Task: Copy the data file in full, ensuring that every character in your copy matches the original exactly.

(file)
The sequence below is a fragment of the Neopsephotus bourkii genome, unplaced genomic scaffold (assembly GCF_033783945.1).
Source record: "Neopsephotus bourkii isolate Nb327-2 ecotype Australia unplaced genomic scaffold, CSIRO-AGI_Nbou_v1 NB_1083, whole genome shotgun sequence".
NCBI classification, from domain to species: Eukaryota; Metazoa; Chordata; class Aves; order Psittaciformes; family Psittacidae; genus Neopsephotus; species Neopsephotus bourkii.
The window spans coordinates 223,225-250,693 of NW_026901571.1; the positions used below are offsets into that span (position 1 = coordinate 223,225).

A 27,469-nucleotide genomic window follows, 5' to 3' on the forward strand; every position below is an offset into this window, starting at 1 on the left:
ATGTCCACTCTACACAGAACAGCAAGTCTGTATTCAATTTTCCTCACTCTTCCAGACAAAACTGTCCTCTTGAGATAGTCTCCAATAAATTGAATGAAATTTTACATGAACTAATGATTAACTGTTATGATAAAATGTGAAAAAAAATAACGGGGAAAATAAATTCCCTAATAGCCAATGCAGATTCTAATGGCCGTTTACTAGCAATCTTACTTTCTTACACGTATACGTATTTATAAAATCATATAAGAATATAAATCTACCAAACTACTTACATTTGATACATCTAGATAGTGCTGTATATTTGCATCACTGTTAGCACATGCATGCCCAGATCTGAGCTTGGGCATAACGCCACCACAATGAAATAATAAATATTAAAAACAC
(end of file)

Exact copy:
The sequence below is a fragment of the Neopsephotus bourkii genome, unplaced genomic scaffold (assembly GCF_033783945.1).
Source record: "Neopsephotus bourkii isolate Nb327-2 ecotype Australia unplaced genomic scaffold, CSIRO-AGI_Nbou_v1 NB_1083, whole genome shotgun sequence".
NCBI classification, from domain to species: Eukaryota; Metazoa; Chordata; class Aves; order Psittaciformes; family Psittacidae; genus Neopsephotus; species Neopsephotus bourkii.
The window spans coordinates 223,225-250,693 of NW_026901571.1; the positions used below are offsets into that span (position 1 = coordinate 223,225).

A 27,469-nucleotide genomic window follows, 5' to 3' on the forward strand; every position below is an offset into this window, starting at 1 on the left:
ATGTCCACTCTACACAGAACAGCAAGTCTGTATTCAATTTTCCTCACTCTTCCAGACAAAACTGTCCTCTTGAGATAGTCTCCAATAAATTGAATGAAATTTTACATGAACTAATGATTAACTGTTATGATAAAATGTGAAAAAAAATAACGGGGAAAATAAATTCCCTAATAGCCAATGCAGATTCTAATGGCCGTTTACTAGCAATCTTACTTTCTTACACGTATACGTATTTATAAAATCATATAAGAATATAAATCTACCAAACTACTTACATTTGATACATCTAGATAGTGCTGTATATTTGCATCACTGTTAGCACATGCATGCCCAGATCTGAGCTTGGGCATAACGCCACCACAATGAAATAATAAATATTAAAAACAC